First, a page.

The liturgical renewal in our own century took up this alleged model and developed from it a new idea for the form of the liturgy. The Eucharist – so it was said – had to be celebrated versus populum (towards the people). The altar – as can be seen in the normative model of St. Peter’s – had to be positioned in such a way that priest and people looked at each other and formed together the circle of the celebrating community. This alone – so it was said – was compatible with the meaning of the Christian liturgy, with the requirement of active participation. This alone conformed to the primordial model of the Last Supper.

These arguments seemed in the end so persuasive that after the Council (which says nothing about "turning to the people") new altars were set up everywhere, and today celebration versus populum really does look like the characteristic fruit of Vatican II’s liturgical renewal. In fact it is the most conspicuous consequence of a re-ordering that not only signifies a new external arrangement of the places dedicated to the liturgy, but also brings with it a new idea of the essence of the liturgy –the liturgy as a communal meal.

Misunderstanding the Meaning of the Meal

This is, of course, a misunderstanding of the significance of the Roman basilica and of the positioning of its altar, and the representation of the Last Supper is also, to say the least, inaccurate. Consider, for example, what Louis Bouyer has to say on the subject:
The idea that a celebration facing the people must have been the primitive one, and that especially of the last supper, has no other foundation than a mistaken view of what a meal could be in antiquity, Christian or not. In no meal of the early Christian era, did the president of the banqueting assembly ever face the other participants. They were all sitting, or reclining, on the convex side of a C-shaped table, or of a table having approximately the shape of a horse shoe. The other side was always left empty for the service. Nowhere in Christian antiquity, could have arisen the idea of having to ‘face the people’ to preside at a meal. The communal character of a meal was emphasized just by the opposite disposition: the fact that all the participants were on the same side of the table (Liturgy and Architecture, pp. 53-54).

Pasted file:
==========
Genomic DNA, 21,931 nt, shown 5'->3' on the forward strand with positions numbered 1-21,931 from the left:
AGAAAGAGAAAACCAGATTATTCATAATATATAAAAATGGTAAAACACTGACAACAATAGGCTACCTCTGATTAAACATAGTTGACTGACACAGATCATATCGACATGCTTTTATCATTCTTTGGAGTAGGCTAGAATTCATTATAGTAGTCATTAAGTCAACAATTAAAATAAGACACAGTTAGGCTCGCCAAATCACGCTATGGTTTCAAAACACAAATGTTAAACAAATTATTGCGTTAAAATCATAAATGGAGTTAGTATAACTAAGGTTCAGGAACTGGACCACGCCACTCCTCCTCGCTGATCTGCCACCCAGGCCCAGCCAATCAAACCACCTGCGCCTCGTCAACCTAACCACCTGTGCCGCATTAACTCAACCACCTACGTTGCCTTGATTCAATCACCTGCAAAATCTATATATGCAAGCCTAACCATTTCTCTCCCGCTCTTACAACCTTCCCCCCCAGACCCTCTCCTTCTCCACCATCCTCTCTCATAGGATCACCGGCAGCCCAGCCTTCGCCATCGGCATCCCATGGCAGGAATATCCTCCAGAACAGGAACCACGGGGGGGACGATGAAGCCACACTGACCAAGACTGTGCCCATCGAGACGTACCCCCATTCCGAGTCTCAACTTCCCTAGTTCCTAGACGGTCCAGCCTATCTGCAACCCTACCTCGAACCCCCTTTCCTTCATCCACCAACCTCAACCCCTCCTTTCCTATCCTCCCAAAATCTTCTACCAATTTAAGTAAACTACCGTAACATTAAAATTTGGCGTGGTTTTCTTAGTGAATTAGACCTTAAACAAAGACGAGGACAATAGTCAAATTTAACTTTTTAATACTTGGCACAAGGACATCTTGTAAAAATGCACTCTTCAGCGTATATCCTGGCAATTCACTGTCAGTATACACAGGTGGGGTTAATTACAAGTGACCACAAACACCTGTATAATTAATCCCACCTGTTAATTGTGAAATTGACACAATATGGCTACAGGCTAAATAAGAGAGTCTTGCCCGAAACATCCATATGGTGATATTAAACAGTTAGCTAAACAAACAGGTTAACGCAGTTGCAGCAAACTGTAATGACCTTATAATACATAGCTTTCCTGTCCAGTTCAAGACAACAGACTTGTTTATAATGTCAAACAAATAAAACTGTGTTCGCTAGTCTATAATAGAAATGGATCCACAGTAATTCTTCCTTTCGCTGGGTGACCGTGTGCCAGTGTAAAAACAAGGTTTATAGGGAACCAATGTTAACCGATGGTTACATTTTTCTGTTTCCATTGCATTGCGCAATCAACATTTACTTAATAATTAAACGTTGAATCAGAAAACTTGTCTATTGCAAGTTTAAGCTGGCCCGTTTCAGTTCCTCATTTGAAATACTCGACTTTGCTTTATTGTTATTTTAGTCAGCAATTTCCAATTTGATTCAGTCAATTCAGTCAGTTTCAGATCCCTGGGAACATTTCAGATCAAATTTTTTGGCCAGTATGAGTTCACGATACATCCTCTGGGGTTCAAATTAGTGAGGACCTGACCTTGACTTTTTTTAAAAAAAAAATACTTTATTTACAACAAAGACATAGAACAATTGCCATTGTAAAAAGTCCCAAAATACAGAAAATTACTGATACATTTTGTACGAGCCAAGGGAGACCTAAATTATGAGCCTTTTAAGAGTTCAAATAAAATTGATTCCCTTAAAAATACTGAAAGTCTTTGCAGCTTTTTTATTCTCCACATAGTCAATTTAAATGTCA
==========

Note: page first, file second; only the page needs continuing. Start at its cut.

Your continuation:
In any case, there is a further point that we must add to this discussion of the "shape" of meals: the Eucharist that Christians celebrate really cannot adequately be described by the term "meal." True, Our Lord established the new reality of Christian worship within the framework of a Jewish (Passover) meal, but it was precisely this new reality, not the meal as such, which he commanded us to repeat. Very soon the new reality was separated from its ancient context and found its proper and suitable form, a form already predetermined by the fact that the Eucharist refers back to the Cross and thus to the transformation of Temple sacrifice into worship of God that is in harmony with logos.

Thus it came to pass that the synagogue liturgy of the Word, renewed and deepened in a Christian way, merged with the remembrance of Christ’s Death and Resurrection to become the "Eucharist," and precisely thus was fidelity to the command "Do this" fulfilled. This new and all-encompassing form of worship could not be derived simply from the meal, but had to be defined through the interconnection of Temple and synagogue, Word and Sacrament, cosmos and history. It expresses itself in the very form that we discovered in the liturgical structure of the early Churches in the world of Semitic Christianity. It also, of course, remained fundamental for Rome. Once again let me quote Bouyer: